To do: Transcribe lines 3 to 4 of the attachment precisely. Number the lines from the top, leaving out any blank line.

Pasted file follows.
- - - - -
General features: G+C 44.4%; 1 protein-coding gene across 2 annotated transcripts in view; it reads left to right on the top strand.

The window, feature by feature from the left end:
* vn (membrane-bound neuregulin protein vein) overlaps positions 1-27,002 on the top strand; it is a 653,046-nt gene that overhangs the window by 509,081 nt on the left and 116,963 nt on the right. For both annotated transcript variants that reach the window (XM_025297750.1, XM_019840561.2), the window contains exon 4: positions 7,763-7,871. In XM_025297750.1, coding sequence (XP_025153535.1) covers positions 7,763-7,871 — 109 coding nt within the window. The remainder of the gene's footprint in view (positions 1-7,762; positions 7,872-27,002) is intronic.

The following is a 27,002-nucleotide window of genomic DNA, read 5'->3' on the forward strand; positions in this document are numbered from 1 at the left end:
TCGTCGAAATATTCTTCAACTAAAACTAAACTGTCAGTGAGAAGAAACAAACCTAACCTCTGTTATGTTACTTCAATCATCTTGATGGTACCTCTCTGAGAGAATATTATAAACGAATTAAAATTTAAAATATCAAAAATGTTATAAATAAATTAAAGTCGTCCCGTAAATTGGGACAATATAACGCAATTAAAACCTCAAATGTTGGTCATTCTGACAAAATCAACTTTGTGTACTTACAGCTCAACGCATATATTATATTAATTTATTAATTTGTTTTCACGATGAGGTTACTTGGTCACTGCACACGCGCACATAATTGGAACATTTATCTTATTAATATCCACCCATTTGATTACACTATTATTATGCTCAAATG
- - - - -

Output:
* vn (membrane-bound neuregulin protein vein) overlaps positions 1-27,002 on the top strand; it is a 653,046-nt gene that overhangs the window by 509,081 nt on the left and 116,963 nt on the right. For both annotated transcript variants that reach the window (XM_025297750.1, XM_019840561.2), the window contains exon 4: positions 7,763-7,871. In XM_025297750.1, coding sequence (XP_025153535.1) covers positions 7,763-7,871 — 109 coding nt within the window. The remainder of the gene's footprint in view (positions 1-7,762; positions 7,872-27,002) is intronic.

The following is a 27,002-nucleotide window of genomic DNA, read 5'->3' on the forward strand; positions in this document are numbered from 1 at the left end: